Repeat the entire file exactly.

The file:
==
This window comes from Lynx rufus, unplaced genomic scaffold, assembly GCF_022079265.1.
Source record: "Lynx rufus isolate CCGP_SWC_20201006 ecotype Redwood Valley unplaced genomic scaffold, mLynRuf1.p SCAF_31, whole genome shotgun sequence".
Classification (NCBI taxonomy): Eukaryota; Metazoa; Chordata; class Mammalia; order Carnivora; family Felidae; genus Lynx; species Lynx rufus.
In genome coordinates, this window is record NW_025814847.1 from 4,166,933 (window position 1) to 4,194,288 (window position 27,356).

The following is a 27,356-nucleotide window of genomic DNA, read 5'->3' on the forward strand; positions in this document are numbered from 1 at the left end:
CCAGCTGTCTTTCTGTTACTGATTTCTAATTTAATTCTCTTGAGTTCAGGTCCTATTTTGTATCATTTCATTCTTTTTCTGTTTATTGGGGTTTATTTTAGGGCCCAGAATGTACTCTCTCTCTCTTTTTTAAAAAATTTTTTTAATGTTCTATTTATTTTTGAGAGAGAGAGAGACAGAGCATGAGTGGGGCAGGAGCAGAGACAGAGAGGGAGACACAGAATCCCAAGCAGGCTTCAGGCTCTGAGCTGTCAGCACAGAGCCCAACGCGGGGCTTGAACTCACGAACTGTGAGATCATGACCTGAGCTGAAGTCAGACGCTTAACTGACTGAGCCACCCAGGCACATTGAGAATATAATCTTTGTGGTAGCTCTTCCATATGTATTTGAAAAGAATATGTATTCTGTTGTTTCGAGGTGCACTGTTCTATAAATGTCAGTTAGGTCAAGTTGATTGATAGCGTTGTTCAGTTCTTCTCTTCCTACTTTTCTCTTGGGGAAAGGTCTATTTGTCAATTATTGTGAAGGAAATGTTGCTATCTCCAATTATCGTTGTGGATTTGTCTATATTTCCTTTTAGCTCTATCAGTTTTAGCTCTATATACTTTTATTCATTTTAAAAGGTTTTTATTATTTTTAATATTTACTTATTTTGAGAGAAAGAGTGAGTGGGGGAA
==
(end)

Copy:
This window comes from Lynx rufus, unplaced genomic scaffold, assembly GCF_022079265.1.
Source record: "Lynx rufus isolate CCGP_SWC_20201006 ecotype Redwood Valley unplaced genomic scaffold, mLynRuf1.p SCAF_31, whole genome shotgun sequence".
Classification (NCBI taxonomy): Eukaryota; Metazoa; Chordata; class Mammalia; order Carnivora; family Felidae; genus Lynx; species Lynx rufus.
In genome coordinates, this window is record NW_025814847.1 from 4,166,933 (window position 1) to 4,194,288 (window position 27,356).

The following is a 27,356-nucleotide window of genomic DNA, read 5'->3' on the forward strand; positions in this document are numbered from 1 at the left end:
CCAGCTGTCTTTCTGTTACTGATTTCTAATTTAATTCTCTTGAGTTCAGGTCCTATTTTGTATCATTTCATTCTTTTTCTGTTTATTGGGGTTTATTTTAGGGCCCAGAATGTACTCTCTCTCTCTTTTTTAAAAAATTTTTTTAATGTTCTATTTATTTTTGAGAGAGAGAGAGACAGAGCATGAGTGGGGCAGGAGCAGAGACAGAGAGGGAGACACAGAATCCCAAGCAGGCTTCAGGCTCTGAGCTGTCAGCACAGAGCCCAACGCGGGGCTTGAACTCACGAACTGTGAGATCATGACCTGAGCTGAAGTCAGACGCTTAACTGACTGAGCCACCCAGGCACATTGAGAATATAATCTTTGTGGTAGCTCTTCCATATGTATTTGAAAAGAATATGTATTCTGTTGTTTCGAGGTGCACTGTTCTATAAATGTCAGTTAGGTCAAGTTGATTGATAGCGTTGTTCAGTTCTTCTCTTCCTACTTTTCTCTTGGGGAAAGGTCTATTTGTCAATTATTGTGAAGGAAATGTTGCTATCTCCAATTATCGTTGTGGATTTGTCTATATTTCCTTTTAGCTCTATCAGTTTTAGCTCTATATACTTTTATTCATTTTAAAAGGTTTTTATTATTTTTAATATTTACTTATTTTGAGAGAAAGAGTGAGTGGGGGAA